Morphological profiling in human neural progenitor cells classifies hits in a pilot drug screen for Alzheimer's disease

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Abstract / Description of output

Alzheimer's disease accounts for 60-70% of dementia cases. Current treatments are inadequate and there is a need to develop new approaches to drug discovery. Recently, in cancer, morphological profiling has been used in combination with high-throughput screening of small-molecule libraries in human cells in vitro. To test feasibility of this approach for Alzheimer's disease, we developed a cell morphology-based drug screen centred on the risk gene, SORL1 (which encodes the protein SORLA). Increased Alzheimer's disease risk has been repeatedly linked to variants in SORL1, particularly those conferring loss or decreased expression of SORLA, and lower SORL1 levels are observed in post-mortem brain samples from individuals with Alzheimer's disease. Consistent with its role in the endolysosomal pathway, SORL1 deletion is associated with enlarged endosomes in neural progenitor cells and neurons. We, therefore, hypothesized that multi-parametric, image-based cell phenotyping would identify features characteristic of SORL1 deletion. An automated morphological profiling method (Cell Painting) was adapted to neural progenitor cells and used to determine the phenotypic response of SORL1-/- neural progenitor cells to treatment with compounds from a small internationally approved drug library (TargetMol, 330 compounds). We detected distinct phenotypic signatures for SORL1-/- neural progenitor cells compared to isogenic wild-type controls. Furthermore, we identified 16 compounds (representing 14 drugs) that reversed the mutant morphological signatures in neural progenitor cells derived from three SORL1-/- induced pluripotent stem cell sub-clones. Network pharmacology analysis revealed the 16 compounds belonged to five mechanistic groups: 20S proteasome, aldehyde dehydrogenase, topoisomerase I and II, and DNA synthesis inhibitors. Enrichment analysis identified DNA synthesis/damage/repair, proteases/proteasome and metabolism as key pathways/biological processes. Prediction of novel targets revealed enrichment in pathways associated with neural cell function and Alzheimer's disease. Overall, this work suggests that (i) a quantitative phenotypic metric can distinguish induced pluripotent stem cell-derived SORL1-/- neural progenitor cells from isogenic wild-type controls and (ii) phenotypic screening combined with multi-parametric high-content image analysis is a viable option for drug repurposing and discovery in this human neural cell model of Alzheimer's disease.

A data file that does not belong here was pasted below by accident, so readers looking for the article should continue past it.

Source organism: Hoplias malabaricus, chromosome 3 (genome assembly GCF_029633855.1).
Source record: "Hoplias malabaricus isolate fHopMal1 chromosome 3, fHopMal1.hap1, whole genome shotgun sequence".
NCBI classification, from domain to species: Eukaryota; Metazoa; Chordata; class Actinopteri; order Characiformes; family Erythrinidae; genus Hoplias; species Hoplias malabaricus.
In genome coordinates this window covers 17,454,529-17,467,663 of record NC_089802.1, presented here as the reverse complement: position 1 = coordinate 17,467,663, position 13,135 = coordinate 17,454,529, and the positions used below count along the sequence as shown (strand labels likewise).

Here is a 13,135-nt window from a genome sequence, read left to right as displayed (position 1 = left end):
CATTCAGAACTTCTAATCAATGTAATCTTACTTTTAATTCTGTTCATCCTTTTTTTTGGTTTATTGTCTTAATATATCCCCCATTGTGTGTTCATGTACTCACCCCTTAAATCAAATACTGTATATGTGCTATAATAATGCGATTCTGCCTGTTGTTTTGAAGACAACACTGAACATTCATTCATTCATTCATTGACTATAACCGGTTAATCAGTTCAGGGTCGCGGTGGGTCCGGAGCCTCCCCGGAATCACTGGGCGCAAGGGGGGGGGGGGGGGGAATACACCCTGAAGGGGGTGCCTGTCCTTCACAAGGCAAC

Original languageEnglish
Pages (from-to)fcae101
JournalBrain Communications
Issue number2
Early online date28 Mar 2024
Publication statusE-pub ahead of print - 28 Mar 2024


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